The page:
Deforestation detection using Sentinel-2 imagery. Study case: West New Britain, Papua New Guinea.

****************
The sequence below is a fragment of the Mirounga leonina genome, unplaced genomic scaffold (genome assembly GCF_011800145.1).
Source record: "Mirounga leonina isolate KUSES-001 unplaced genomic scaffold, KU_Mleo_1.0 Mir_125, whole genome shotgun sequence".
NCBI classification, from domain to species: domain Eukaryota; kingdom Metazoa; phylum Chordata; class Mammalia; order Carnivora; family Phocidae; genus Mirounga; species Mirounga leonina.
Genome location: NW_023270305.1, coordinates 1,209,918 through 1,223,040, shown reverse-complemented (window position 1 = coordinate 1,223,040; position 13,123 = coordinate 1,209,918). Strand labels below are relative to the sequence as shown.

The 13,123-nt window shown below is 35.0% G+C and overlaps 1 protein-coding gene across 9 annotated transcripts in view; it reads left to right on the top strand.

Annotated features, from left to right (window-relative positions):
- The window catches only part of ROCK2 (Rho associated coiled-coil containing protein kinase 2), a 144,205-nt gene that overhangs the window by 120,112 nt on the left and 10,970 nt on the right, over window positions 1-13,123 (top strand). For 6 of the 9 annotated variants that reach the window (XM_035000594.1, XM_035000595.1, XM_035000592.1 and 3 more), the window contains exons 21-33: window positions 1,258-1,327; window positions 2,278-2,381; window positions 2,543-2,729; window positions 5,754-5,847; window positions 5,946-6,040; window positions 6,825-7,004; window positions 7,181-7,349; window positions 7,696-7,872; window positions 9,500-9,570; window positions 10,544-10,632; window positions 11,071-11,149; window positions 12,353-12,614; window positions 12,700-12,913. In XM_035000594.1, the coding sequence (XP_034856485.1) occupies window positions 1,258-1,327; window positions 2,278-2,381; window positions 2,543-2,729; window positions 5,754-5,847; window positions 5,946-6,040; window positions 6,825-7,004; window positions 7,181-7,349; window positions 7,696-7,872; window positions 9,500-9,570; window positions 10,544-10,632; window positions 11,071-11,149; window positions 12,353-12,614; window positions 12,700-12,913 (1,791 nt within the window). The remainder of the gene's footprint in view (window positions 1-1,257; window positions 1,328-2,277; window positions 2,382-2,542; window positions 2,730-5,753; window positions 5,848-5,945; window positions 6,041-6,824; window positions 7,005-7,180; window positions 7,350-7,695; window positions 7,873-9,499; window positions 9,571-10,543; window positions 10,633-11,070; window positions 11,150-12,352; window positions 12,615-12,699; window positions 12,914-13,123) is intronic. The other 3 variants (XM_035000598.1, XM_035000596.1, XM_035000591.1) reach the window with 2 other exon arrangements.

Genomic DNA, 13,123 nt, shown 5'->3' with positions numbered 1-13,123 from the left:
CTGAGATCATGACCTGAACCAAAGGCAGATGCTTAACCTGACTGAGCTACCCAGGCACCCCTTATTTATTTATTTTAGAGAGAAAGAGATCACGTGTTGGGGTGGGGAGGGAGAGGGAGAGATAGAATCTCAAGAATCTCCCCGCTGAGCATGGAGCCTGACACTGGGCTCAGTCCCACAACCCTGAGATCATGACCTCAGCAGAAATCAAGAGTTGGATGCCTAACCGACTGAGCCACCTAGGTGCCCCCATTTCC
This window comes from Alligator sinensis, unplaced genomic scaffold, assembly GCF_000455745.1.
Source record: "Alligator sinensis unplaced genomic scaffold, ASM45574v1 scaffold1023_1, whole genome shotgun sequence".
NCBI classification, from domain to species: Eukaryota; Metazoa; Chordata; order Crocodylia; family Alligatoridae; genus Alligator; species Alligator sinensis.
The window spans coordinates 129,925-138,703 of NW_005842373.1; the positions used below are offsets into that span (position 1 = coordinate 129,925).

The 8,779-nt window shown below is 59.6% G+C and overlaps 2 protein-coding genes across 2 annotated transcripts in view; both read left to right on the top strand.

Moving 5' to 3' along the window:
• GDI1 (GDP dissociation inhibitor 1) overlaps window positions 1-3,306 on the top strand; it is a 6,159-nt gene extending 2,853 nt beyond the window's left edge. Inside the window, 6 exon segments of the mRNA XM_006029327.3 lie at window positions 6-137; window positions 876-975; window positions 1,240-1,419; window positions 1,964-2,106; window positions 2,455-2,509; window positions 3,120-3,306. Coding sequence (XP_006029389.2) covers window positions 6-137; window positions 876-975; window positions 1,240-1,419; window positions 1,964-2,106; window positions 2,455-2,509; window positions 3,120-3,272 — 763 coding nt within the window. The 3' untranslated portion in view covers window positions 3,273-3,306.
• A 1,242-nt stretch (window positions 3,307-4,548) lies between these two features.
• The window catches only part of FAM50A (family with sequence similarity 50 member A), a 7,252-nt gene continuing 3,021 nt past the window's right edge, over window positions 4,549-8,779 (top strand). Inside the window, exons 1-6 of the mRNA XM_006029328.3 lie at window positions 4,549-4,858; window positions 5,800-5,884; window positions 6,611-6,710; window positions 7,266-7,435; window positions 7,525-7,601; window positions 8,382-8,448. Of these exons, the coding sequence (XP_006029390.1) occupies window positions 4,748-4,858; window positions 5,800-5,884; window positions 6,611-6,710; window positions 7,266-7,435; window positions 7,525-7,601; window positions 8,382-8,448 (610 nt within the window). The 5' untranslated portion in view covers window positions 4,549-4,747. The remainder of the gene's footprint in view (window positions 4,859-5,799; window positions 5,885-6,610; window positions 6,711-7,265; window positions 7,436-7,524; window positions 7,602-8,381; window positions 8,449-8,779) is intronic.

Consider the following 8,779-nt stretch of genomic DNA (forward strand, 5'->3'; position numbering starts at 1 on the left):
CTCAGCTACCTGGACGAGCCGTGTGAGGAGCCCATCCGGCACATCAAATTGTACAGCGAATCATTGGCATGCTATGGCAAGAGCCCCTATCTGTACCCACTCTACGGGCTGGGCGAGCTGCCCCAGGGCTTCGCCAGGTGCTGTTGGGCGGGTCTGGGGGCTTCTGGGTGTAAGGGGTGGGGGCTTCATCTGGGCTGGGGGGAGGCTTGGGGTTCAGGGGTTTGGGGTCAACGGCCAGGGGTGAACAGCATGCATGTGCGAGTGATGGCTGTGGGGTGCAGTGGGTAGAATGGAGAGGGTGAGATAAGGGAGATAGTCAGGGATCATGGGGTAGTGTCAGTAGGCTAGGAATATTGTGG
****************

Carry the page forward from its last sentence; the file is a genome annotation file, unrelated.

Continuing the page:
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Deforestation arises deep concerns about several issues related to the planet‘s future like biodiversity loss, erosion increase, land degradation, carbon emissions, temperature fluctuations, and changes in hydrological cycle, global warming, climate change, social impacts, among others. Remote sensing methods and techniques play a key rol on monitoring activities and assessing decision makers. Several methods have been developed over the last decades, principally based on vegetation indices analysis, which only uses a portion of the spectrum, while other methods less used have tried to gain information by dimension reduction techniques. The access to new Satellite Constellations like Sentinel-2, with a higher spatial resolution and richer spectral information than other Satellite programs as Landsat brings important opportunities to enhance the quality and accuracy to identify forest disturbances around the world. This study evaluates the performance of Sentinel-2 imagery detecting structural changes in forests based on a Empirical Fluctuation Process (e.g. OLS-MOSUM) over Normalized Difference Vegetation Index (NDVI) and Principal Component Analysis, to indicate which of both data sources is more feasibly. On the other hand, the present research evaluates if the method can perform with short time-series datasets in cloudy areas. The results of the study depicts higher figure of merit‘s accuracy, user‘s accuracy, producer‘s accuracy, and overall accuracy using NDVI time series; however, though marginally lower accuracy was obtained using the PCA analysis, consider the PCA scores have 20 meter spatial resolution while the NDVI time series has 10 meters spatial resolution, the use of PCA still shows its potential.